Vishnuonyx, a genus of otters, existed in the main rivers of southern Asia between 12.5 million and 14 million years ago. Fossils of these now-extinct otters were discovered in strata uncovered in the Himalayan foothills. It may have travelled as far as Germany, according to a recently discovered fossil. Journal of Vertebrate Paleontology published an article on the finding.
Vishnuonyx neptuni, which means “Neptune’s Vishnu,” was found by researchers from the Universities of Tübingen and Zaragoza. The species was found in 11.4-million-year-old strata in the Hammerschmiede region, a fossil site in Bavaria, Germany, that has been researched for nearly 50 years, according to a news statement from the University of Tübingen.
This is the first time any member of the Vishnuonyx genus has been discovered in Europe, and it is also the species’ most northern and western record to date.
Vishnuonyx were medium-sized carnivores that weighed about 10-15 kg on average. The genus was previously exclusively recognised from Asia and Africa (recent findings show that Vishnuonyx reached East Africa about 12 million years ago, according to the release).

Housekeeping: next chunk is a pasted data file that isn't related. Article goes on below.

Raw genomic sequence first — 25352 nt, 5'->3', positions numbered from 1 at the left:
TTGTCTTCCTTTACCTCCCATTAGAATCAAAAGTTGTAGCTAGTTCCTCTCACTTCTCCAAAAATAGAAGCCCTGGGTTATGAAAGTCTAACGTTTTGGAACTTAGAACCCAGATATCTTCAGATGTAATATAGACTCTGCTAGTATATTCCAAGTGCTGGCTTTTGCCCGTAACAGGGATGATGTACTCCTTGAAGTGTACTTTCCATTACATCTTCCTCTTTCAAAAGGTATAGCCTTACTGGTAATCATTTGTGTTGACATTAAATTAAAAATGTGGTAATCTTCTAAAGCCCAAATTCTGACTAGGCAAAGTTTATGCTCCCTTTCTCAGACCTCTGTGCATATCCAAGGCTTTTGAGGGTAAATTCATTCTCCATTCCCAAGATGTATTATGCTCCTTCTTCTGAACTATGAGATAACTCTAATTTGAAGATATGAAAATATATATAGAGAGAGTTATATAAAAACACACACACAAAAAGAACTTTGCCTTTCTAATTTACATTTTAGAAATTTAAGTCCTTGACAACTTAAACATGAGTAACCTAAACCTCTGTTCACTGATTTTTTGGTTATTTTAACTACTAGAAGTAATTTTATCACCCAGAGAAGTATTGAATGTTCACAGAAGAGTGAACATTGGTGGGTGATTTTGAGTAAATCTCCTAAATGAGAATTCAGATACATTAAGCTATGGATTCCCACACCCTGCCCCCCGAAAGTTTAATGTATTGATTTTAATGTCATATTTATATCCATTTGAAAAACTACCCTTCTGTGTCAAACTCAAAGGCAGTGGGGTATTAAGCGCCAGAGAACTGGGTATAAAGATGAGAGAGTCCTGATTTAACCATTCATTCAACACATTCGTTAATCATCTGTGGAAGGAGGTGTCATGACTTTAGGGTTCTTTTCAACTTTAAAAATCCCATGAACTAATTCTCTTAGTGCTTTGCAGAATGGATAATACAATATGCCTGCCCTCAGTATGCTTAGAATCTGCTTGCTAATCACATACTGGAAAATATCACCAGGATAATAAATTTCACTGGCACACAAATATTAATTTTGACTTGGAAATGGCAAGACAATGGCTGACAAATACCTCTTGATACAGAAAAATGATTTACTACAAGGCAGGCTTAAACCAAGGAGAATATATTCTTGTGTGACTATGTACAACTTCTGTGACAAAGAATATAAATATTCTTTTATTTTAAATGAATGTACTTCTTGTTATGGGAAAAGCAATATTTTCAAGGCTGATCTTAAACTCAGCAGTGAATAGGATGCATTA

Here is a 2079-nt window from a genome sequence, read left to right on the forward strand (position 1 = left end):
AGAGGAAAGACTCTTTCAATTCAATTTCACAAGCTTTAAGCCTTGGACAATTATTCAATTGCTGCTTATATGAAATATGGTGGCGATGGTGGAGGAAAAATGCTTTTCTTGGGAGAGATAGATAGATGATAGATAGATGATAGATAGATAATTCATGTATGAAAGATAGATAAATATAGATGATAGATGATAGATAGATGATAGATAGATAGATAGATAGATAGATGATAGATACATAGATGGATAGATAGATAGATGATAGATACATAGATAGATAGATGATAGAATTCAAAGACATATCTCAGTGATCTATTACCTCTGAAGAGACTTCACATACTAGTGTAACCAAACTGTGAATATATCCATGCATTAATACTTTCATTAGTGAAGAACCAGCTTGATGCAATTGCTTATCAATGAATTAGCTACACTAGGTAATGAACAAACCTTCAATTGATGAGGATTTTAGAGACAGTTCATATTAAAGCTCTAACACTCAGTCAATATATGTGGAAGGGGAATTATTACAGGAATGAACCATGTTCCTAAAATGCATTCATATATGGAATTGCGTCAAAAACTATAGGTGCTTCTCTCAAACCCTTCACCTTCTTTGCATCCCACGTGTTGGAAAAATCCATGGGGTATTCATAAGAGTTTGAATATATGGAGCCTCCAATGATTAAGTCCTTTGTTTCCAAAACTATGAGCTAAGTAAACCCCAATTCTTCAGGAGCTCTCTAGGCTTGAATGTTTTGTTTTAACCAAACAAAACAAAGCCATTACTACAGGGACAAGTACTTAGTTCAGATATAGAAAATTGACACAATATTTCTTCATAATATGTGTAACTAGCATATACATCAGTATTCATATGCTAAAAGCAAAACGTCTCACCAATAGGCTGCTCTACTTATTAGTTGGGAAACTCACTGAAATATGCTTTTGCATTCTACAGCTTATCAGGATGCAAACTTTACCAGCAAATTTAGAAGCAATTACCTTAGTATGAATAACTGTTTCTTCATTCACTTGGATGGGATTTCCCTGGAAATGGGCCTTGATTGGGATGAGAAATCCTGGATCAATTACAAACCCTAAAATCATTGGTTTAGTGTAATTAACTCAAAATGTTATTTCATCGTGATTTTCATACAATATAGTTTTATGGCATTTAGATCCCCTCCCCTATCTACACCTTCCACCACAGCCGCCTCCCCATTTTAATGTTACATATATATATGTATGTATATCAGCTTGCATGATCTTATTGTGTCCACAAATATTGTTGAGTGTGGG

Vishnuonyx was a water creature that couldn’t move great distances on land. How did it make it all the way to Europe? The researchers believe that its 6,000-kilometer journey was made feasible by the geology of 12 million years ago when the Alps were still being created. The Alps and the Iranian Elbrus Mountains were separated by a vast ocean basin, making it simpler for the otters to travel between them.
According to researchers, ‘Neptune’s Vishnu’ first arrived in southern Germany, then Ancient Guenz, and finally the Hammerschmiede.
Source: The Indian Express